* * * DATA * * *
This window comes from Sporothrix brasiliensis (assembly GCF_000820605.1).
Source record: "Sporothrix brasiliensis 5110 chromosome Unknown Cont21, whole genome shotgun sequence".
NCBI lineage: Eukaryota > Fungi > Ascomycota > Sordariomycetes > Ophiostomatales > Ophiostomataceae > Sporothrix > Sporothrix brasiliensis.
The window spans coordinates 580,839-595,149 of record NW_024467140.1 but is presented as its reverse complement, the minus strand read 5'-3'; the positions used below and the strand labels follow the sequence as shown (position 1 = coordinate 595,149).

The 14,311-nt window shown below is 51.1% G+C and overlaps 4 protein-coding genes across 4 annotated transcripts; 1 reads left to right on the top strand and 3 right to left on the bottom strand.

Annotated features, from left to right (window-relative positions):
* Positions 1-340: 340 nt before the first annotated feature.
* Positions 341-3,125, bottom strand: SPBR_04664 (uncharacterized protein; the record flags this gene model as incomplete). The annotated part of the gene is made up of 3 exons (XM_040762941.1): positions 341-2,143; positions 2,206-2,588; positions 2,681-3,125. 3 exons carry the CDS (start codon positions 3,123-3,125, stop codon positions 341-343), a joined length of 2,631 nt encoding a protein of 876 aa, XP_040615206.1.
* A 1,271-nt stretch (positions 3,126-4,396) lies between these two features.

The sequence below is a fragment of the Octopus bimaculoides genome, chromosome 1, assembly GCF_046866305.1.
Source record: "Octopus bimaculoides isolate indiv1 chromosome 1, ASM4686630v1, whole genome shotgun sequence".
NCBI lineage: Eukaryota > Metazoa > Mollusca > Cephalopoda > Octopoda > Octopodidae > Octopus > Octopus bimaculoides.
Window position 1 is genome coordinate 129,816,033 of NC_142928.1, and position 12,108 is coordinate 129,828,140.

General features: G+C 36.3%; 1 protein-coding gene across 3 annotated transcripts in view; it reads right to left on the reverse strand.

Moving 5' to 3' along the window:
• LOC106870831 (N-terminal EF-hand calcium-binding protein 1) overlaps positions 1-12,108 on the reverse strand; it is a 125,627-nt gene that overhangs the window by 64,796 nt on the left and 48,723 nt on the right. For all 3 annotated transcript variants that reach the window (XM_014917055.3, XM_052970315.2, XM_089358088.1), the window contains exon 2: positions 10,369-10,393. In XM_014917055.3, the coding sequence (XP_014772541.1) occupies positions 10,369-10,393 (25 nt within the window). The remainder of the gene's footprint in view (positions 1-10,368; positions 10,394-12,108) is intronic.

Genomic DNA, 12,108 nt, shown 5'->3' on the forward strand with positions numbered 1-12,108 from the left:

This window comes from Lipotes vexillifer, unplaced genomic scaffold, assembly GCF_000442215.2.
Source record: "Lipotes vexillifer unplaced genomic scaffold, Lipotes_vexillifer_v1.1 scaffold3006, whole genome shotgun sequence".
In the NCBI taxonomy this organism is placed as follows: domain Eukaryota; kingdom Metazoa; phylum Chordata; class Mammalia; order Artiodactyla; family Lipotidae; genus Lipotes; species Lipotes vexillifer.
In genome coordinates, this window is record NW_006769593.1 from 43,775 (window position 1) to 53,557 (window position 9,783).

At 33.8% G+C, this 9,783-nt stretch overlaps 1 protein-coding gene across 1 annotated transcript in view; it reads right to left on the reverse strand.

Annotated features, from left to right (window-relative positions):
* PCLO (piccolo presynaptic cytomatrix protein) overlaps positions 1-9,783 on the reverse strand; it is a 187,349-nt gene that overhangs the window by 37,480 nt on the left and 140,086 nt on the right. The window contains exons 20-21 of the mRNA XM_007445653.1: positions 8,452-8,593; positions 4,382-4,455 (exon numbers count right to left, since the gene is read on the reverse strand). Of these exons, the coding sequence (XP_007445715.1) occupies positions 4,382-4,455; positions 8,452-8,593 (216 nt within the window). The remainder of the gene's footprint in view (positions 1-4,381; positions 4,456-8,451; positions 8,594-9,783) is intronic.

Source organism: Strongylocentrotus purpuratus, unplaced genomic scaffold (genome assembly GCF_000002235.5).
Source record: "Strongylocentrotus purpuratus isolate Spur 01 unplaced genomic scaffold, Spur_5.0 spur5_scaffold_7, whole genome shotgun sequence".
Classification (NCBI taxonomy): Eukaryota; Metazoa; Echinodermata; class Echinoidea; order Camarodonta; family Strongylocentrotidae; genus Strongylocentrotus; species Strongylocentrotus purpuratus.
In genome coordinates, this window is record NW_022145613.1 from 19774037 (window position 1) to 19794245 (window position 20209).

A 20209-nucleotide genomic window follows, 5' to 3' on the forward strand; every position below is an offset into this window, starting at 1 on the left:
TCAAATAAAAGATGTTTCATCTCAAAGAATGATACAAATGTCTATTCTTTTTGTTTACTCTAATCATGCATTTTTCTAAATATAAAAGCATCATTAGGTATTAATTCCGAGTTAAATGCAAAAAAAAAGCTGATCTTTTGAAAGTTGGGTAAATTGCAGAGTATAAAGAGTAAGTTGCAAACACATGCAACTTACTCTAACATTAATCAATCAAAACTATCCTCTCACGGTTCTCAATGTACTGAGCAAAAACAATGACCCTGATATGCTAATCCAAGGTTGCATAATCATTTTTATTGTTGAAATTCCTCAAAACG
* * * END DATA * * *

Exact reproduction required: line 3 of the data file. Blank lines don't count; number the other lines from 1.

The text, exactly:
NCBI lineage: Eukaryota > Fungi > Ascomycota > Sordariomycetes > Ophiostomatales > Ophiostomataceae > Sporothrix > Sporothrix brasiliensis.